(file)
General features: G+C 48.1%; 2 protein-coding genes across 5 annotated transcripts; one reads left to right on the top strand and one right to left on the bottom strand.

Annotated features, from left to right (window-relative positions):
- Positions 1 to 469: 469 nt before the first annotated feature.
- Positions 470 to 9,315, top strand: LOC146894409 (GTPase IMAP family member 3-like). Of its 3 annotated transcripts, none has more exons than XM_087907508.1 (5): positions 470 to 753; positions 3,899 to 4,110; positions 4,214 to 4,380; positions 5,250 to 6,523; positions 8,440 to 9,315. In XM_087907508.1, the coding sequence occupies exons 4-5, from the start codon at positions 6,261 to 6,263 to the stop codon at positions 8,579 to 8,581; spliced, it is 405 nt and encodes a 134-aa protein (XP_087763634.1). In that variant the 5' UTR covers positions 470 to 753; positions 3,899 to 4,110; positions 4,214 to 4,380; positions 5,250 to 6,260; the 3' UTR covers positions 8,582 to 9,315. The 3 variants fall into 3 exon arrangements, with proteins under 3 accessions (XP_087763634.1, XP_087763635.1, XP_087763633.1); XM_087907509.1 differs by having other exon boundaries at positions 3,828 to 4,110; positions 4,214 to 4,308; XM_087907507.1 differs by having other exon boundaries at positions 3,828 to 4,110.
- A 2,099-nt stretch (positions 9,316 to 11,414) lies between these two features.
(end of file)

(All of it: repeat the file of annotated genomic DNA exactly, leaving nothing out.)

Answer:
General features: G+C 48.1%; 2 protein-coding genes across 5 annotated transcripts; one reads left to right on the top strand and one right to left on the bottom strand.

Annotated features, from left to right (window-relative positions):
- Positions 1 to 469: 469 nt before the first annotated feature.
- Positions 470 to 9,315, top strand: LOC146894409 (GTPase IMAP family member 3-like). Of its 3 annotated transcripts, none has more exons than XM_087907508.1 (5): positions 470 to 753; positions 3,899 to 4,110; positions 4,214 to 4,380; positions 5,250 to 6,523; positions 8,440 to 9,315. In XM_087907508.1, the coding sequence occupies exons 4-5, from the start codon at positions 6,261 to 6,263 to the stop codon at positions 8,579 to 8,581; spliced, it is 405 nt and encodes a 134-aa protein (XP_087763634.1). In that variant the 5' UTR covers positions 470 to 753; positions 3,899 to 4,110; positions 4,214 to 4,380; positions 5,250 to 6,260; the 3' UTR covers positions 8,582 to 9,315. The 3 variants fall into 3 exon arrangements, with proteins under 3 accessions (XP_087763634.1, XP_087763635.1, XP_087763633.1); XM_087907509.1 differs by having other exon boundaries at positions 3,828 to 4,110; positions 4,214 to 4,308; XM_087907507.1 differs by having other exon boundaries at positions 3,828 to 4,110.
- A 2,099-nt stretch (positions 9,316 to 11,414) lies between these two features.